HOOPS Publish Integration
HOOPS Publish is the 3D PDF export library from Tech Soft 3D. Publish enables the developer to export a HOOPS Visualize scene to a 3D PDF file or an HTML file. An introduction to Publish can be found here.
All Publish classes are members of the HPS::Publish container class.
A separate license is required to use HOOPS Publish. The interface described on this page is the way to connect Visualize with HOOPS Publish. To use HOOPS Publish, the execution environment must support the SSSE3 instruction set.
Steps for integrating HOOPS Visualize with HOOPS Publish are delineated below:
Step 1: Install Publish
HOOPS Publish is distributed from the Tech Soft 3D Developer Zone - the first step is to download and install it. You do not have to generate a separate key to use the Publish component. The key will be embedded with your Visualize license key.
Step 2: Set up the environment
Publish uses the environment path to find the location of the supporting libraries. Add the location of the libraries to the path (note the different locations for 32 and 64-bit DLLs), for example, C:\Program Files\HOOPS_Publish\bin\win64_v140.
Step 3: Include the libraries in your project
The Visualize-Publish interface library must be included as a dependency. C++ users will need to link to hps_sprk_publish.lib or hps_sprk_publish.so. C# users need to reference the hps_cs_sprk_publish_vc11 assembly.
Step 4: Include the header file in your source (C++ only)
Your source files that use the Visualize-Publish interface must include sprk_publish.h.
At this point, Publish is ready to use in your application.
When initializing the HPS::World object in your application, you must also set the Publish resource directory. This directory is part of the Publish installation.
To export a Visualize model using HOOPS Publish, the view hierarchy must already be in place with the model residing in the HPS::Model segment. Once that prerequisite is met, only a few calls are required:
The Publish API is completely synchronous, so the export is complete once the call to Export returns.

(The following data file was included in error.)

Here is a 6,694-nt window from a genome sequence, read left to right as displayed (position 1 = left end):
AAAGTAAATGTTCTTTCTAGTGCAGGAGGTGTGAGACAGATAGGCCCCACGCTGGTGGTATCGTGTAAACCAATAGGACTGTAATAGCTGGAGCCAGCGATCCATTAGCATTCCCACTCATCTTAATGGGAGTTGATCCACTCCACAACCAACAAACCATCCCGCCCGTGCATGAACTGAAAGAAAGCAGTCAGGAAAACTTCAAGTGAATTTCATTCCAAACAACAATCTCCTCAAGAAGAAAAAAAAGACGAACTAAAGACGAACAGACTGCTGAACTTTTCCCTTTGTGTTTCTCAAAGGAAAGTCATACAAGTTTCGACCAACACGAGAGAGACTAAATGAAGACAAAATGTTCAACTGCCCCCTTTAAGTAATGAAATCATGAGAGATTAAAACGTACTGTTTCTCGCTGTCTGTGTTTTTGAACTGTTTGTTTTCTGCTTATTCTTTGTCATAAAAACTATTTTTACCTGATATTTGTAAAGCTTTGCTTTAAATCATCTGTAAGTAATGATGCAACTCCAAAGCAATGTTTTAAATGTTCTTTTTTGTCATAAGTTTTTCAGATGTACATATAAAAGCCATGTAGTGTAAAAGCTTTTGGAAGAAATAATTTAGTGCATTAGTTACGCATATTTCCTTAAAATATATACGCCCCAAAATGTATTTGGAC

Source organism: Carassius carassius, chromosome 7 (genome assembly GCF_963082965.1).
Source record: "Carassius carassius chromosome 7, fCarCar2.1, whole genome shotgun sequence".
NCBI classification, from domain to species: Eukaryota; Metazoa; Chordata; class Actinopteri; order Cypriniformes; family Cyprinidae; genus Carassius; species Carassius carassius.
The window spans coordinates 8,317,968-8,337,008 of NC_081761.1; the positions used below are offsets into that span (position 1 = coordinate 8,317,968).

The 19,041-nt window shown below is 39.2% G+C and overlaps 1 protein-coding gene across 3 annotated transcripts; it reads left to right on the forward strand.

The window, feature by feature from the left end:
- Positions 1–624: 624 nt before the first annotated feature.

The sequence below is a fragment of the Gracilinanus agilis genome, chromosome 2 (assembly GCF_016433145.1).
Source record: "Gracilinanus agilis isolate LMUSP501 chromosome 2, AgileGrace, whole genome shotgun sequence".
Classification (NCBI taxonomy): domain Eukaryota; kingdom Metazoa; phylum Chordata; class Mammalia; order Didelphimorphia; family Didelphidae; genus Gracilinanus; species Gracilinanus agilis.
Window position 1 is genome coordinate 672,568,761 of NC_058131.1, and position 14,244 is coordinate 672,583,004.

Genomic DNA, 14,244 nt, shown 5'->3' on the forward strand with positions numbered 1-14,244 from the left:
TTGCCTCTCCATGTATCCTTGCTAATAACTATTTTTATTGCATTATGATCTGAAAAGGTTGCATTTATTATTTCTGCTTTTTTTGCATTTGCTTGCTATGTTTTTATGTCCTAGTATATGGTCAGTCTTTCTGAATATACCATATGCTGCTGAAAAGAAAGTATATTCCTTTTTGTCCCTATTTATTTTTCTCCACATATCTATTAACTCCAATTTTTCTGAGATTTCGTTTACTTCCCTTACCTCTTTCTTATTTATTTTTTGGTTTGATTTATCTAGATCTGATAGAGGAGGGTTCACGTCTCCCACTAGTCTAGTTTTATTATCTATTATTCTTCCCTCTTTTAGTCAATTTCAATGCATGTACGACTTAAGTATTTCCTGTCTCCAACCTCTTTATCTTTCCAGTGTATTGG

IMPORTANT: The filename parameter in HPS::Publish::File::Export must include a fully-qualified path, or the export will fail.
Exporting HOOPS Exchange data to 3D PDF
For those developers who are using HOOPS Exchange to load a CAD model, the export process is slightly different. If your model contains B-rep, and you want that data to be exported, you need to export using a HPS::CADModel instead of a HPS::SprocketPath. Doing so will export both the CAD model and any Visualize data as unified model. If you don't specify a HPS::CADModel, the Exchange geometry will be exported as tessellated triangles, and the B-rep data will be lost.
To make a more complex PDF document, more work is required. In the following example, a document with two views is created, but the logic could be extended to accommodate other enhancements. Performing this complex export means interacting directly with the Publish API, including creating and configuring the Publish document object hierarchy.
Setting the export source
Next, you'll need to set the HPS::KeyPath (which contains the view hierarchy) as the source of the HPS::Publish::AnnotationKit. The HPS::KeyPath should point to the segment in the scene graph where the data export will begin. That segment and all of its subsegments will be exported.